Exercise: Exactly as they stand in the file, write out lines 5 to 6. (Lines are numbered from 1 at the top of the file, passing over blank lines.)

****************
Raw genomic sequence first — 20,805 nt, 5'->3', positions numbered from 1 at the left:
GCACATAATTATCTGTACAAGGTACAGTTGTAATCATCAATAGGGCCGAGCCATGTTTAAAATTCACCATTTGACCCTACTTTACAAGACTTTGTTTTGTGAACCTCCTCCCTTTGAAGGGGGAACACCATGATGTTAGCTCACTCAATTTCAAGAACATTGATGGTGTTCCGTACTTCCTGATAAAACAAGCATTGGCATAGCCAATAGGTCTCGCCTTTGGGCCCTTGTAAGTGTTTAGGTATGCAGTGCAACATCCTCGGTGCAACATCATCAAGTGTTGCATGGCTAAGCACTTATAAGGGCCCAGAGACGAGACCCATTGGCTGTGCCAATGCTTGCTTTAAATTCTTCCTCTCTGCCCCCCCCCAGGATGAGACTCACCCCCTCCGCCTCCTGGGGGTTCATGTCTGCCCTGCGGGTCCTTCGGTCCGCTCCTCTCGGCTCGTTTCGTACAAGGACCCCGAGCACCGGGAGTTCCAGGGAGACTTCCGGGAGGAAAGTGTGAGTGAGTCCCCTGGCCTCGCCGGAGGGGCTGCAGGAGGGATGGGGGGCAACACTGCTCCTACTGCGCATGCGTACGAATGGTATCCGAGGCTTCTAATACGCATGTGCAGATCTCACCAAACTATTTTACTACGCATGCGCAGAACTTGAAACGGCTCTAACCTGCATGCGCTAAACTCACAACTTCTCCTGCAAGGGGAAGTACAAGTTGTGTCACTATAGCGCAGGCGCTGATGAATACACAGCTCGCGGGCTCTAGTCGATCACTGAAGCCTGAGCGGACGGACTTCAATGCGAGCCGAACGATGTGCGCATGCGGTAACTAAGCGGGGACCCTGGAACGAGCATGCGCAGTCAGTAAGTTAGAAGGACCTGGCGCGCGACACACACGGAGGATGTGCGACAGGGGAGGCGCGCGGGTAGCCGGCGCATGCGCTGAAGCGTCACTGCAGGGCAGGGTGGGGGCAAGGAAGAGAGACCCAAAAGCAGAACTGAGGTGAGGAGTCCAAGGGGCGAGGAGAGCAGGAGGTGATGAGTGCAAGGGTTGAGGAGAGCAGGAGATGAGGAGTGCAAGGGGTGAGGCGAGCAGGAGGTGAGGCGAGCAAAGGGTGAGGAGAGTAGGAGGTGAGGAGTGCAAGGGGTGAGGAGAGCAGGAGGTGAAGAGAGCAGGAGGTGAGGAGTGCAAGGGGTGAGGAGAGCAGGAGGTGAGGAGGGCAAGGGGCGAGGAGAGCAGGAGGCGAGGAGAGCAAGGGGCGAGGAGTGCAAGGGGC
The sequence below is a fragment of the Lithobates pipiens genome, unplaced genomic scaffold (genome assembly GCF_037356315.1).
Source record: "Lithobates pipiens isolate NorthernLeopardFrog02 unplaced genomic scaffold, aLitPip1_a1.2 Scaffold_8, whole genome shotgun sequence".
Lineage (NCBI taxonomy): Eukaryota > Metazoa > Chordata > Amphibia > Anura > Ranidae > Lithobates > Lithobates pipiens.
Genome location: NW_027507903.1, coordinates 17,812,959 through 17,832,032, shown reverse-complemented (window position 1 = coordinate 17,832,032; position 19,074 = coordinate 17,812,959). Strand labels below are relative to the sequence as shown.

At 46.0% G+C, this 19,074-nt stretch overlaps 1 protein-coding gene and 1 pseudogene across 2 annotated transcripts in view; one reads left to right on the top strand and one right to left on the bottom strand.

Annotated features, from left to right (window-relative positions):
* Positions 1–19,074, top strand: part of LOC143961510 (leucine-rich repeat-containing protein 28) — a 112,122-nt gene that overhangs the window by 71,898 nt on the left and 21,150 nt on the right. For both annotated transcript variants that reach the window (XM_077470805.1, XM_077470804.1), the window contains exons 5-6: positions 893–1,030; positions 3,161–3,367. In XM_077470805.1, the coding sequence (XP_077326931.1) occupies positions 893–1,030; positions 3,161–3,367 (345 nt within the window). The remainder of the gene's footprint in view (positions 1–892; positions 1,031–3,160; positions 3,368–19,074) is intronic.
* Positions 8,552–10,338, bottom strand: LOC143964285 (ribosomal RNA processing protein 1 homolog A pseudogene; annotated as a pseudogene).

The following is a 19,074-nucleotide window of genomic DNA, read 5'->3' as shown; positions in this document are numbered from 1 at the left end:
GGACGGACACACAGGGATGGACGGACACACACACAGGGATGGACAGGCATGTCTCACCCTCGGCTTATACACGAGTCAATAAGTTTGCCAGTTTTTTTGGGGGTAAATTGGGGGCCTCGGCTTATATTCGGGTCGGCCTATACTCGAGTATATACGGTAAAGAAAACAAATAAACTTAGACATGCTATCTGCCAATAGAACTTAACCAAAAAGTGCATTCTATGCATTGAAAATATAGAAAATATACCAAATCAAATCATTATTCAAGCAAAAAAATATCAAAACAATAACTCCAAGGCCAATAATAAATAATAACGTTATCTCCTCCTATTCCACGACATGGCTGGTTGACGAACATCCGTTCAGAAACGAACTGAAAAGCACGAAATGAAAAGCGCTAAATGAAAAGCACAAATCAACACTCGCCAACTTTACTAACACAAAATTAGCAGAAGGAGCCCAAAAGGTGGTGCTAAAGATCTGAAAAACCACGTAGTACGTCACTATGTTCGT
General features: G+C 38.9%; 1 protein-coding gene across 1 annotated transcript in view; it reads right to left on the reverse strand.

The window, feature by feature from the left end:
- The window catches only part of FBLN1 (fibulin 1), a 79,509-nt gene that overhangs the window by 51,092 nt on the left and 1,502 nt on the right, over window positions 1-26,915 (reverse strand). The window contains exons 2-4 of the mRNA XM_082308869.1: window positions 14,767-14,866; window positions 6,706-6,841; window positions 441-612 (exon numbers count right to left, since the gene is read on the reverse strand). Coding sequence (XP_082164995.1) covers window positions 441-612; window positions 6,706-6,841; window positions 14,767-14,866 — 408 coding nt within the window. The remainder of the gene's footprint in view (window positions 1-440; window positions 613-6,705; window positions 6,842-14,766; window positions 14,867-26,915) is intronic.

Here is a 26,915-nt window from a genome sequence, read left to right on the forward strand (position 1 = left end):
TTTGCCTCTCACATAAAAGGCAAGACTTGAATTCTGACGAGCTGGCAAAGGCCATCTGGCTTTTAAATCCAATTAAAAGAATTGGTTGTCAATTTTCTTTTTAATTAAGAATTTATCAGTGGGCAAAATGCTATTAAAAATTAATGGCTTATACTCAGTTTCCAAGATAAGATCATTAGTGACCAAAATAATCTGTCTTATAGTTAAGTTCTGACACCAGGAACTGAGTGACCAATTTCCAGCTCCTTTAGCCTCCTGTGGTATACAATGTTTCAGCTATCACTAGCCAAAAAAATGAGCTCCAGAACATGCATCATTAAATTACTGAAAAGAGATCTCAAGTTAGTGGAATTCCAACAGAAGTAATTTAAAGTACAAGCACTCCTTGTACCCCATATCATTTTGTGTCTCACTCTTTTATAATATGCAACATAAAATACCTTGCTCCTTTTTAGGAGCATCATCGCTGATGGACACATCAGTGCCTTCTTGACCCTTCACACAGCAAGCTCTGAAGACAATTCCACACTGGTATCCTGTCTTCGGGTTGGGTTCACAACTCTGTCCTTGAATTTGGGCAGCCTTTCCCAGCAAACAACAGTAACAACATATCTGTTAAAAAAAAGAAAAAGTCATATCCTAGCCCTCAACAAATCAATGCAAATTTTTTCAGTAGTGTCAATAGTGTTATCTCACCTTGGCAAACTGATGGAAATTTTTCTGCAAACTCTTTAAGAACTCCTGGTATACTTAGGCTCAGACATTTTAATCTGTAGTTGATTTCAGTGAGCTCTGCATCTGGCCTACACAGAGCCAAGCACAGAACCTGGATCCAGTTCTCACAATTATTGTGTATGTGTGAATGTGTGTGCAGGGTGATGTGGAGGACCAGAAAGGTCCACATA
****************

Lineage (NCBI taxonomy): Eukaryota > Metazoa > Chordata > Amphibia > Anura > Ranidae > Lithobates > Lithobates pipiens.
Genome location: NW_027507903.1, coordinates 17,812,959 through 17,832,032, shown reverse-complemented (window position 1 = coordinate 17,832,032; position 19,074 = coordinate 17,812,959). Strand labels below are relative to the sequence as shown.